Charlie the pit bull, for example, still struggles with his "doggieness." He love, love, LOVES other dogs! Many pit bulls struggle with impulse control and Charlie's no exception. He's able to contain himself and not strain against the leash to go visit other dogs, but sometimes his excitement will come out as vocalization. Not barking exactly, but an odd sound that's a cross between yodeling and sobbing. I think it's actually quite a funny sound, but a yodeling dog is far from perfect!
Daisy the Rottweiler (she's not actually "my" dog, but she lives with me) was a shy puppy who grew into a shy adult. We believe it's an issue of genetics, as she went through all her puppy socialization benchmarks at the proper age, with the proper reactions, no traumatic experiences, etc. She's making huge strides, but she will still sometimes spook at things. If I'm training her anything that involves special equipment (jumps, pivot platforms, etc) I have to plan for some extra time for her to get comfortable with these objects.
Things like this are pretty typical issues that can be "issues" with any dog. Just because I'm a trainer doesn't mean that I magically get perfect dogs! Having "imperfect" dogs is actually a benefit to myself as a trainer -- I'm definitely much more empathetic towards dog owners who do everything right and their dogs still have sticky spots! All dogs have sticky spots! It's how we support our dogs and work through them on problems that really counts.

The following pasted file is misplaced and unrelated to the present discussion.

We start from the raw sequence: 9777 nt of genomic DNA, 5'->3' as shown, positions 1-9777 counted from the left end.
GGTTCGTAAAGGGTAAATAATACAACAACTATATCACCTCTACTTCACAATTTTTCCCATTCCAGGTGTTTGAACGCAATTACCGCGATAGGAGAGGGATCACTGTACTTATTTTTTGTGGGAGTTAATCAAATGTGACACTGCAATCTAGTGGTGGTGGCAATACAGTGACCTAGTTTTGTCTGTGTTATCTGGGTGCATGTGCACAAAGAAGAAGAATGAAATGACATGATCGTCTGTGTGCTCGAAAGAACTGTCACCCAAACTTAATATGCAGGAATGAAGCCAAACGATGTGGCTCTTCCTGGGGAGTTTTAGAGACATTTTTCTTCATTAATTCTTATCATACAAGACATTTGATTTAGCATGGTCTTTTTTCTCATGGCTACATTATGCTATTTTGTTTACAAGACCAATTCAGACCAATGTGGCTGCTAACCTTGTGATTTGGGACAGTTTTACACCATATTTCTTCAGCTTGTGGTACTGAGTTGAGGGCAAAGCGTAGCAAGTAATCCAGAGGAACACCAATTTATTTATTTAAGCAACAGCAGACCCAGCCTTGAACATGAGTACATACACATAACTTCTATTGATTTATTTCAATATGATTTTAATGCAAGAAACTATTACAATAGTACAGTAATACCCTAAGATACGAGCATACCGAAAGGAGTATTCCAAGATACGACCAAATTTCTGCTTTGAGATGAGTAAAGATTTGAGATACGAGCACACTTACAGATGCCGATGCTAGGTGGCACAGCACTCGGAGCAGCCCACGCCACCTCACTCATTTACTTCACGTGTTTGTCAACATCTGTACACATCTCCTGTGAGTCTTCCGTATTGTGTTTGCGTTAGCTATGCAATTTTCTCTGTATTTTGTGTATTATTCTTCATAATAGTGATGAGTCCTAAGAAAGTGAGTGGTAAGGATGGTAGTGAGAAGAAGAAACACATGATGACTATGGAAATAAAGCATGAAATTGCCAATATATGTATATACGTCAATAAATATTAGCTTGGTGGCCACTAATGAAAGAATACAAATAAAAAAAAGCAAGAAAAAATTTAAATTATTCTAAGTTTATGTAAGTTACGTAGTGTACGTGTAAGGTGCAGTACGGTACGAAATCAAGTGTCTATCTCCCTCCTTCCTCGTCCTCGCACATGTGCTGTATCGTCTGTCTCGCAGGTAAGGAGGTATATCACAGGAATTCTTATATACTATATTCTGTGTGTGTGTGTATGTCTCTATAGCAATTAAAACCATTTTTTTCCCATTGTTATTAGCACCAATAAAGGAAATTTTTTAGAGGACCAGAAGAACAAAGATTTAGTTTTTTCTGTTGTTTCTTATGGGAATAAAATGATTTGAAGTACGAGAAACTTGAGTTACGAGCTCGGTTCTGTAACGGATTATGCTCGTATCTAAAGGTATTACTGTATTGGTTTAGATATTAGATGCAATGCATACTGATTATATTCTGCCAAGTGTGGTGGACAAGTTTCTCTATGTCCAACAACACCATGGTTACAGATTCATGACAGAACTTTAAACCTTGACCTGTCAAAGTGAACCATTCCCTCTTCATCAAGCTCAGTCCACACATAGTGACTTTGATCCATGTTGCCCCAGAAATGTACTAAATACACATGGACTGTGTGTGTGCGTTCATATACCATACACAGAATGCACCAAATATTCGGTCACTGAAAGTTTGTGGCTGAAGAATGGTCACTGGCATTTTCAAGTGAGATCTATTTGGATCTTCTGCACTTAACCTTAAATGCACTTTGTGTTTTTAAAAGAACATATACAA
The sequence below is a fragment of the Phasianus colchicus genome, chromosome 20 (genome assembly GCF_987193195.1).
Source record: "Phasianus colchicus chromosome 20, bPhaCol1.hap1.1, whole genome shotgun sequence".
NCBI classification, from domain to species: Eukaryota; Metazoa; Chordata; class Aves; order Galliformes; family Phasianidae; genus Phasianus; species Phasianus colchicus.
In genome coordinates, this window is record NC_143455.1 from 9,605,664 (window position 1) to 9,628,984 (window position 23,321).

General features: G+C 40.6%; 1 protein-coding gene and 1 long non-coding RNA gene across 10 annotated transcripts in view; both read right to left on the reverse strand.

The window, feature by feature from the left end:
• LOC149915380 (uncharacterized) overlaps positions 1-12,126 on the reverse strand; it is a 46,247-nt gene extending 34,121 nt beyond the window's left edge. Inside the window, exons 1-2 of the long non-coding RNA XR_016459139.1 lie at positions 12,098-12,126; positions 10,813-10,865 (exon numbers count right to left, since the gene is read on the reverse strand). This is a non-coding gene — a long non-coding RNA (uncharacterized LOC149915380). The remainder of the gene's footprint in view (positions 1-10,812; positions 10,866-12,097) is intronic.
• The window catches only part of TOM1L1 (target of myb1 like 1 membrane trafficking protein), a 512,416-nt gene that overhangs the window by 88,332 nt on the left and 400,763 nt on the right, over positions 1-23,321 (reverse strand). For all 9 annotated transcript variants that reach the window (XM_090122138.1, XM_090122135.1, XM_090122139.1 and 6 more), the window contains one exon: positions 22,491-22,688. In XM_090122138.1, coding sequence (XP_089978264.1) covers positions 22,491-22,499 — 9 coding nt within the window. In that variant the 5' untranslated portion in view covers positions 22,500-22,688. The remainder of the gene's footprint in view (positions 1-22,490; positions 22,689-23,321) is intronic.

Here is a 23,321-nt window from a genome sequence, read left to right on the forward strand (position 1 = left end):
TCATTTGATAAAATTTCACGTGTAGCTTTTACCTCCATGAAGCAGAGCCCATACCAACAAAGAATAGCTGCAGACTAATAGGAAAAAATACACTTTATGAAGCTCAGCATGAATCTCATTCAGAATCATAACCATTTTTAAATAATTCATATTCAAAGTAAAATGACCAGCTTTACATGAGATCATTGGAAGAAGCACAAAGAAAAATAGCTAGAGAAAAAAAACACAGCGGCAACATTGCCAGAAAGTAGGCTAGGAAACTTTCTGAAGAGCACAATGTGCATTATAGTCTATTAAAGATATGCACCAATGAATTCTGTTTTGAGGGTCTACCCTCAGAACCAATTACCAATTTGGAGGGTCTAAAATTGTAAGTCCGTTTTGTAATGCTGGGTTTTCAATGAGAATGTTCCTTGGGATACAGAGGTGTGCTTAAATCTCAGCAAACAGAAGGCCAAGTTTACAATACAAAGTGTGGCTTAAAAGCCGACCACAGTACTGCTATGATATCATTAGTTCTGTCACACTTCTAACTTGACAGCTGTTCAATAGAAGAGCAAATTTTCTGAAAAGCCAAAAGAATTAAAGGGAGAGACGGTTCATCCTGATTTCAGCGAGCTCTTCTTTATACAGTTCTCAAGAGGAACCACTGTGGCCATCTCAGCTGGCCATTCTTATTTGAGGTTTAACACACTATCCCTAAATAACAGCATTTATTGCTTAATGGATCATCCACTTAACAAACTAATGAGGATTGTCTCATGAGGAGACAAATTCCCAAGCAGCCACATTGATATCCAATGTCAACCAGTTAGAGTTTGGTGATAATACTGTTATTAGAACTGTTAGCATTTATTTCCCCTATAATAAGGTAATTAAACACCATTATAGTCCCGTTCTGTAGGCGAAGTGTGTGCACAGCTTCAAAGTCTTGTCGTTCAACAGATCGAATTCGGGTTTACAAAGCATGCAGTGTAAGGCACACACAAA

I like to say that my dogs are professional "test" dogs -- if there is a new training technique that I would like to try, they are always the first dog that I attempt to use it on. Charlie, for example, was my test dog from waaaaaay back when I was interning at a service dog organization. To this day, if I ever became disabled I could depend on Charlie to retrieve things, open and close doors, and turn lights on and off! When I got into scentwork training, he stepped up as the designated sniffer. Using positive training techniques, I believe, has helped him with this challenge of continuing to learn new things.
Sometimes a trainer's dog is also called on to help other, undersocialized dogs learn to get along and interact with dogs. This can be so stressful for the "working" dog and not all dogs have the appropriate temperament! Charlie, with his excitement level around other dogs, is not a good fit for this kind of work. Daisy, who excels at dog-dog interactions and has great social skills, can do it in a very controlled environment, but I need to monitor her anxiety levels about other things in the environment. Most trainers who have socialization-helper dogs like this are very careful with what they ask their dogs to do and monitor the dogs carefully for signs of stress. I think this is not unlike a social worker or emergency room doctor taking care to avoid burn-out!